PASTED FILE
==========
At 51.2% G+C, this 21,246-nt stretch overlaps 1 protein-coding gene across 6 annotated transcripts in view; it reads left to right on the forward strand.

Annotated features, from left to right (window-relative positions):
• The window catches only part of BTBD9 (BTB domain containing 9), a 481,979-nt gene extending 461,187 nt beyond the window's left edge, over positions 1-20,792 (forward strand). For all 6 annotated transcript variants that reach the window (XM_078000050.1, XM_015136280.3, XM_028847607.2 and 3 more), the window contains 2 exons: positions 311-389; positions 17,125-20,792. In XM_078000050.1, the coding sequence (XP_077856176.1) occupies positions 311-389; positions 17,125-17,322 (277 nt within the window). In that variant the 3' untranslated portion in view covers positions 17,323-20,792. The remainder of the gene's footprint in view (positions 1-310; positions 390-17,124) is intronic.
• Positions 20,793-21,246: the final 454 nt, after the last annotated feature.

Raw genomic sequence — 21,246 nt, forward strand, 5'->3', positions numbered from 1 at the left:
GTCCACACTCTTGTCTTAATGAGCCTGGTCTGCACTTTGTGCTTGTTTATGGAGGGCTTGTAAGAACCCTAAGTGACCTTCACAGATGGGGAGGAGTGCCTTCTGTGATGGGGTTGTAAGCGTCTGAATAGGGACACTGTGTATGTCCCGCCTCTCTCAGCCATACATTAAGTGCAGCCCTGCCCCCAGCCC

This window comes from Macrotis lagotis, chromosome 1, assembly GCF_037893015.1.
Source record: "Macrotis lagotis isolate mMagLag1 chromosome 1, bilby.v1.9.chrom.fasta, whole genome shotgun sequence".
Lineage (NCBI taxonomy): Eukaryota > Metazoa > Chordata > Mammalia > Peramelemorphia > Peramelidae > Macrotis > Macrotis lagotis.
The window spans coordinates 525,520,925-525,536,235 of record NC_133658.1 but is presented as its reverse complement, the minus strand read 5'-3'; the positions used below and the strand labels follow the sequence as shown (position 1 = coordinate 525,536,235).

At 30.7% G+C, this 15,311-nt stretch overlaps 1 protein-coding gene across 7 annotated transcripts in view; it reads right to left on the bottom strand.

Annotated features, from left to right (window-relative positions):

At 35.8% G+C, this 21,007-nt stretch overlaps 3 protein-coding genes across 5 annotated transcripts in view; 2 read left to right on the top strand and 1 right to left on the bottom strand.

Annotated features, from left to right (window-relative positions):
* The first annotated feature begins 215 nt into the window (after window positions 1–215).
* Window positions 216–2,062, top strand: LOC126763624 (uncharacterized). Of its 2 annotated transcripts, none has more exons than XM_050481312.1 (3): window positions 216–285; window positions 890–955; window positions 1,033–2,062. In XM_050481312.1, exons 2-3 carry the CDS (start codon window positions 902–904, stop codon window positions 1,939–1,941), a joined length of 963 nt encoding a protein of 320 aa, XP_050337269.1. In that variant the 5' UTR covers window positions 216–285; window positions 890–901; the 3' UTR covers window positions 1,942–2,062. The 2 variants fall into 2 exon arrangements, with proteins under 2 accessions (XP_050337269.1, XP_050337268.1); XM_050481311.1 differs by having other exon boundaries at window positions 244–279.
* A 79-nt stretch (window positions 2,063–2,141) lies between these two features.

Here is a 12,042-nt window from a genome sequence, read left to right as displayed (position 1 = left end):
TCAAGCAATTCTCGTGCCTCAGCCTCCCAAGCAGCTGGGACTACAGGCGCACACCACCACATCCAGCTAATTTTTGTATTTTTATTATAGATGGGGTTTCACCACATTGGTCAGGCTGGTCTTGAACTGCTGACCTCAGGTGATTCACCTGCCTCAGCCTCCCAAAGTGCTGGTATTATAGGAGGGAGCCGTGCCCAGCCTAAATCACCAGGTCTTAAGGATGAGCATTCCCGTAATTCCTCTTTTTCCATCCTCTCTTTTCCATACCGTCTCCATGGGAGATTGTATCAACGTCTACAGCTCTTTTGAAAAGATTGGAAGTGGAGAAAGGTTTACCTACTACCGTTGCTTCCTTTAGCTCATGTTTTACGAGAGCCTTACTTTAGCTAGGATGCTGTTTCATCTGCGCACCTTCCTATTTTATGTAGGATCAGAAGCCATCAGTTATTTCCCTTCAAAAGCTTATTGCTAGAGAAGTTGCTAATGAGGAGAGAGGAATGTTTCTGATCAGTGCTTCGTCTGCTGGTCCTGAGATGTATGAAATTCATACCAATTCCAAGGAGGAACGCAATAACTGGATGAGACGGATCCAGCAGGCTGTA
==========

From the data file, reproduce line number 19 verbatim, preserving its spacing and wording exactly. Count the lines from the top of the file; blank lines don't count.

TCAAGCAATTCTCGTGCCTCAGCCTCCCAAGCAGCTGGGACTACAGGCGCACACCACCACATCCAGCTAATTTTTGTATTTTTATTATAGATGGGGTTTCACCACATTGGTCAGGCTGGTCTTGAACTGCTGACCTCAGGTGATTCACCTGCCTCAGCCTCCCAAAGTGCTGGTATTATAGGAGGGAGCCGTGCCCAGCCTAAATCACCAGGTCTTAAGGATGAGCATTCCCGTAATTCCTCTTTTTCCATCCTCTCTTTTCCATACCGTCTCCATGGGAGATTGTATCAACGTCTACAGCTCTTTTGAAAAGATTGGAAGTGGAGAAAGGTTTACCTACTACCGTTGCTTCCTTTAGCTCATGTTTTACGAGAGCCTTACTTTAGCTAGGATGCTGTTTCATCTGCGCACCTTCCTATTTTATGTAGGATCAGAAGCCATCAGTTATTTCCCTTCAAAAGCTTATTGCTAGAGAAGTTGCTAATGAGGAGAGAGGAATGTTTCTGATCAGTGCTTCGTCTGCTGGTCCTGAGATGTATGAAATTCATACCAATTCCAAGGAGGAACGCAATAACTGGATGAGACGGATCCAGCAGGCTGTA